Russian Prime Minister Vladimir Putin was all over the international news this week, calling out the United States as international parasites, and trying to impress a group of Young Communists by climbing a rock wall without a harness and attempting to bend a frying pan with his bare hands.

He didn't get the job done on the frying pan, but it seems as though he probably could score some points with young Russians who were born years after the jackboots of communist oppression were lifted off of their parents' necks. And lest we forget, those jackboots were put there to a major degree by Putin himself, when he was a big noise with the Russian Secret Police.

Putin is known for getting headlines, but it appears there is far more to his grandstanding this time than meets the eye; certainly more than the national or international media cares about.

Putin likes the world to see him as a strongman, not one of these American and European unweaned international metrosexual pusillanimous purveyors of pap who think the United Nations is the answer to humanity's ills. Putin is a stand-up guy, who, whether you agree with him or not, is right in your face if you disagree with him or are in the way of his intentions.

Also, even though the Soviet Union with its brutal repression of lands under Russian control has been dead for two decades, Putin still is capable of backing up his words with actions. Not like it was 25 years ago, but still formidable in many regards.

I've been told that lately those intentions include a renewed presence in Hanoi - yes Hanoi, capital of Vietnam, where it was the Russians who provided most of the support for the communist regime during the Vietnam War. The Vietnamese apparently still owe the Russians about $10 billion - which buys a lot more in Vietnam and Russia than it does here.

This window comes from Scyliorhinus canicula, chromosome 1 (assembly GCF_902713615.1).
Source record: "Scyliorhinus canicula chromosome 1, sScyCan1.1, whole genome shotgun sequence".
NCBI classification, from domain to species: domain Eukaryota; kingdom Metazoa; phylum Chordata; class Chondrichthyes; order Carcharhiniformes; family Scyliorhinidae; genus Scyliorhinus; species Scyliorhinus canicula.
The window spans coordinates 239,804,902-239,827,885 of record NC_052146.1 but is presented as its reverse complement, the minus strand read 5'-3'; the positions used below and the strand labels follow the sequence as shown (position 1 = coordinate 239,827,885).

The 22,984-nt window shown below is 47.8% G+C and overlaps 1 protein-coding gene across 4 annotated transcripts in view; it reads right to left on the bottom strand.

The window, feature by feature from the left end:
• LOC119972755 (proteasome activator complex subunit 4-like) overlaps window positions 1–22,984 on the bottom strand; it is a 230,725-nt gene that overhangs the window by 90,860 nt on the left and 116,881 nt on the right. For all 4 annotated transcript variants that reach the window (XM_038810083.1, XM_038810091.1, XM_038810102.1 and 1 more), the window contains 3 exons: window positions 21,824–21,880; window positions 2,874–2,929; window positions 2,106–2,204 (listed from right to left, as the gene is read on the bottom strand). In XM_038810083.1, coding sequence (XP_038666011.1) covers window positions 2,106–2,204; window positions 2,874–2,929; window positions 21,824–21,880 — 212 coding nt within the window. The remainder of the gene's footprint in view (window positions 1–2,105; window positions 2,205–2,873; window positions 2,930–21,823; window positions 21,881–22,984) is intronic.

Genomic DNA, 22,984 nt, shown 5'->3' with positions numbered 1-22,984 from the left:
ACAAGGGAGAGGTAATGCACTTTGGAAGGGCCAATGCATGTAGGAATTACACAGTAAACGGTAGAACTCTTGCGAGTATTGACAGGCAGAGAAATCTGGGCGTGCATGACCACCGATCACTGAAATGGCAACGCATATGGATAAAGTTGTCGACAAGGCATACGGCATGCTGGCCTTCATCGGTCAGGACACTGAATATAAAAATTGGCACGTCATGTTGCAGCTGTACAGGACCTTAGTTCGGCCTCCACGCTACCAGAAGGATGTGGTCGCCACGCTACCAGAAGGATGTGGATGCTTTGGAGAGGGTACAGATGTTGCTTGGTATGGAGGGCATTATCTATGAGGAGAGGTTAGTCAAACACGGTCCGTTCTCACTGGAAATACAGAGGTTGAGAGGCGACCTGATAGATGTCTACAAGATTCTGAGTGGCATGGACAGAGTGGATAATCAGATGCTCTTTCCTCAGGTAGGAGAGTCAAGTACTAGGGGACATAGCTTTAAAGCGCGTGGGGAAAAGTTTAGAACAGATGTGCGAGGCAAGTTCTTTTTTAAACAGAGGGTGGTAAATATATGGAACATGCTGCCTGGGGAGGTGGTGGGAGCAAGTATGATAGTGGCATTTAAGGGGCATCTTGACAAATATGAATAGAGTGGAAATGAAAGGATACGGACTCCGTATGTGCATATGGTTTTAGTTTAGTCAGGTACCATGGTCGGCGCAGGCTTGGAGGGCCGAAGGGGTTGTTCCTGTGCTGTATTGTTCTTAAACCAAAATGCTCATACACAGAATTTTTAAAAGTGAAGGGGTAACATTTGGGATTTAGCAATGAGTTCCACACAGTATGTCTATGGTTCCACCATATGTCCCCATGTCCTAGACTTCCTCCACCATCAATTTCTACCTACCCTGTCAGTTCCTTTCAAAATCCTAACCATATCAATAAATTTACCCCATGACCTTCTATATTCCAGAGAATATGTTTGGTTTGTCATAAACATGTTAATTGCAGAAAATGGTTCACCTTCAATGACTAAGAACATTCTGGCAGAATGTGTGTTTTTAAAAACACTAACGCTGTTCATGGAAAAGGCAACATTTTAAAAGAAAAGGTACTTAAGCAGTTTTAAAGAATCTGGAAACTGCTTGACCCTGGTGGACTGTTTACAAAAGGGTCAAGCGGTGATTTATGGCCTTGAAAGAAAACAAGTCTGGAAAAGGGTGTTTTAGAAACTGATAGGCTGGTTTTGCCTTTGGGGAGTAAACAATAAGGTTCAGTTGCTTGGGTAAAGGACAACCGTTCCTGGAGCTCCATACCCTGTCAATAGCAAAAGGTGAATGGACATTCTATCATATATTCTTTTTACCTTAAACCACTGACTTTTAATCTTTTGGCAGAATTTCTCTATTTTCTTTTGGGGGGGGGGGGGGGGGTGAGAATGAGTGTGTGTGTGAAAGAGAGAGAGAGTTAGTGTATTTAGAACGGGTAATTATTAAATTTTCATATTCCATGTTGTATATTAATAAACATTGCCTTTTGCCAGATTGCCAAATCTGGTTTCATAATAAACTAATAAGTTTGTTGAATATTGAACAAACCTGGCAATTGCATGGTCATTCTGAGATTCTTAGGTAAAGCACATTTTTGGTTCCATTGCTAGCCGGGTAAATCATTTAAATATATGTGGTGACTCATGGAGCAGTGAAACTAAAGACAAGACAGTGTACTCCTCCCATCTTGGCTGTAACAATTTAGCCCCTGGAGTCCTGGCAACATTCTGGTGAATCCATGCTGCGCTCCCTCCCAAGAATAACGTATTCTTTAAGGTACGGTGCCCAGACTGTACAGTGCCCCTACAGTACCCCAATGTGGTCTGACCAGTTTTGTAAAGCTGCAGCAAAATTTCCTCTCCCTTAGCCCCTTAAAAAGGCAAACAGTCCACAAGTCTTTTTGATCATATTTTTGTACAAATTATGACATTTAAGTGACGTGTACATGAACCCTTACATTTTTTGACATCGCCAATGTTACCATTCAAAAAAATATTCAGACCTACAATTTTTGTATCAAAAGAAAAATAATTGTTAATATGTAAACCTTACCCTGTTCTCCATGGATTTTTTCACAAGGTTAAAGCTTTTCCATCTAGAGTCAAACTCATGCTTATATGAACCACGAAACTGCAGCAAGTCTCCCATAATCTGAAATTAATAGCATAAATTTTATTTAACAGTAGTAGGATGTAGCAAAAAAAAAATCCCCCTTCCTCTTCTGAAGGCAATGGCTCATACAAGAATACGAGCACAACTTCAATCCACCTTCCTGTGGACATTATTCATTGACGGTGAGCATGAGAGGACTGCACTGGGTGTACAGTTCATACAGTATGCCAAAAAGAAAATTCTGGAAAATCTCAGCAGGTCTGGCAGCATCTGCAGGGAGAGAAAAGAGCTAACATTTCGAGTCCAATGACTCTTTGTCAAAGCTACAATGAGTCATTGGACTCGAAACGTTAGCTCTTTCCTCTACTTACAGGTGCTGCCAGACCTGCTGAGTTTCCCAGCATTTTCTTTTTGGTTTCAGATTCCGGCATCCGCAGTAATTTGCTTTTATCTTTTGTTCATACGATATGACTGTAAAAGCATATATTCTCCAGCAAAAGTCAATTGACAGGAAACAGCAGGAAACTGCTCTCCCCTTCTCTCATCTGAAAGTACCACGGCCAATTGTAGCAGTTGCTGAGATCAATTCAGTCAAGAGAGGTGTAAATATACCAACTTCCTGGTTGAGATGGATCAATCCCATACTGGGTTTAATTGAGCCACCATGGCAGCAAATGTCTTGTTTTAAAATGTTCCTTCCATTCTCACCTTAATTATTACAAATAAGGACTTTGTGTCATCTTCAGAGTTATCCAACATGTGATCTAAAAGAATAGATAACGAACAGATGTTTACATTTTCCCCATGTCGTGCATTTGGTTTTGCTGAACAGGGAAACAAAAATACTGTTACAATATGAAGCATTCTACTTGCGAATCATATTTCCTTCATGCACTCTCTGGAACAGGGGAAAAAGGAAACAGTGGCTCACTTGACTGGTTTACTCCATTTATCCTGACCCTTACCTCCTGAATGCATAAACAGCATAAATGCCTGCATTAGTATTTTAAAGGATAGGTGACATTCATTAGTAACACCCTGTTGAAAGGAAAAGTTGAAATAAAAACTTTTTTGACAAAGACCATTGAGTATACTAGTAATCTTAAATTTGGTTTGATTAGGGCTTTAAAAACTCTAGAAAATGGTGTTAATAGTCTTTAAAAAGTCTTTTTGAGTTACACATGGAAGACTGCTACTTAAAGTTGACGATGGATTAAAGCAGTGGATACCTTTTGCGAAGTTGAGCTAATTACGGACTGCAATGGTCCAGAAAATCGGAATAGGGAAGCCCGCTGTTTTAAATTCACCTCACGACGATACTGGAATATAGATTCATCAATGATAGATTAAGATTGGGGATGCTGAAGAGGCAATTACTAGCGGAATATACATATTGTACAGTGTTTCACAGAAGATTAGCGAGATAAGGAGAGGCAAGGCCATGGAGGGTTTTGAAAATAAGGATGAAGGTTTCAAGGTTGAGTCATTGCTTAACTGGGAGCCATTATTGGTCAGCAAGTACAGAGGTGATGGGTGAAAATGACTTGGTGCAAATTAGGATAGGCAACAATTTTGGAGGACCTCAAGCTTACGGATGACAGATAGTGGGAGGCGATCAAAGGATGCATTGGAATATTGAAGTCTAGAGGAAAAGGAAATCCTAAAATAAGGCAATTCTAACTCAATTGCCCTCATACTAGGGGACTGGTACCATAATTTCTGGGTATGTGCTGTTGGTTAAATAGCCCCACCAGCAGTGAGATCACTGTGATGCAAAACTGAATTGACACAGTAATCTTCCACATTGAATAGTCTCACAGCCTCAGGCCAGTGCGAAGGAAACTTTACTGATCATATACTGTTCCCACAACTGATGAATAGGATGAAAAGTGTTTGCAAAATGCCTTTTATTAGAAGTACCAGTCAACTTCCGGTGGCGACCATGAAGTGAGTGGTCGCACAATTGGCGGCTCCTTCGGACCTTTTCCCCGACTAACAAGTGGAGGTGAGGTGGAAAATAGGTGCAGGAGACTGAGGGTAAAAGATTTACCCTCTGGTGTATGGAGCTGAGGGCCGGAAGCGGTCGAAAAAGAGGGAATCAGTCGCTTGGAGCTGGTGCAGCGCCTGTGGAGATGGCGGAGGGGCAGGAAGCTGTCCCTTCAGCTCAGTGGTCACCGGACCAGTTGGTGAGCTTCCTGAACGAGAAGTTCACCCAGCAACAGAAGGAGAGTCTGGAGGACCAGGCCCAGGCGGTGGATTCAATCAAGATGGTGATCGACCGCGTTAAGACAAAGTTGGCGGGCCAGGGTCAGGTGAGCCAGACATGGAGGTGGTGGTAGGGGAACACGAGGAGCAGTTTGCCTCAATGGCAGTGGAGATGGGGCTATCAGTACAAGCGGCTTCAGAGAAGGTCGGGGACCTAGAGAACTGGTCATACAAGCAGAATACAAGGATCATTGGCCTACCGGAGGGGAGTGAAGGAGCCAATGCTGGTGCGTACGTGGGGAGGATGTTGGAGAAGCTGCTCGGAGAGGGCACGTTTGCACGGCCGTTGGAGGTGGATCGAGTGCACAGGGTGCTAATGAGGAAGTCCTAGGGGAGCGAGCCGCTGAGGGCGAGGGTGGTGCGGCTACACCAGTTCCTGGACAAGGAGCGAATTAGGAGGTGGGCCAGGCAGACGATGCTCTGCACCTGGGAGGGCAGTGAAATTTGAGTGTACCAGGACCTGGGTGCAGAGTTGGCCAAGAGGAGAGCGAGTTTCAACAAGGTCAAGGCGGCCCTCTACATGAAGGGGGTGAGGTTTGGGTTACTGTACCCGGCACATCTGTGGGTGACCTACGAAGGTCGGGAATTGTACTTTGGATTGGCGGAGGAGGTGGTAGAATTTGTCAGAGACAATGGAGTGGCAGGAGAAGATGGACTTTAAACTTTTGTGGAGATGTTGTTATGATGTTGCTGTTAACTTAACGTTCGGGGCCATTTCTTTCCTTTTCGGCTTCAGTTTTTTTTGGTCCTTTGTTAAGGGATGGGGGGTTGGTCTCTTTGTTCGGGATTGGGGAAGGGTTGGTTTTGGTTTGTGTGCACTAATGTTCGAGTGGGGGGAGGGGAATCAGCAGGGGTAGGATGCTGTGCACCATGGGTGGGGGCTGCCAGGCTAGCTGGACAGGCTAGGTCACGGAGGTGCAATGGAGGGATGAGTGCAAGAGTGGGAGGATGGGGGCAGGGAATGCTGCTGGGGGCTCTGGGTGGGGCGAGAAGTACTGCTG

So the Russians are in Hanoi now, using diplomacy to get them where they really want to be - Cam Ranh Bay the massive deep water port that has extensive support facilities built and expanded by the United States in the 1960s.

After South Vietnam fell to the communists in 1975, and after they crushed a rebellion of the South's rice farmers - the communists classify them as "peasants" - in 1977 when the farmers discovered what collectivization is really all about, and after they put hundreds of thousands of people into concentration camps where tens of thousands died, and after a million more fled on the South China Sea as boat people with about 300,000 never making it to shore, and after Cambodian communists went on murderous rampages that made the Vietnamese communists look like Boy Scouts, Russia and Vietnam signed a 25-year agreement that gave Russia extensive rights in the ports the US built.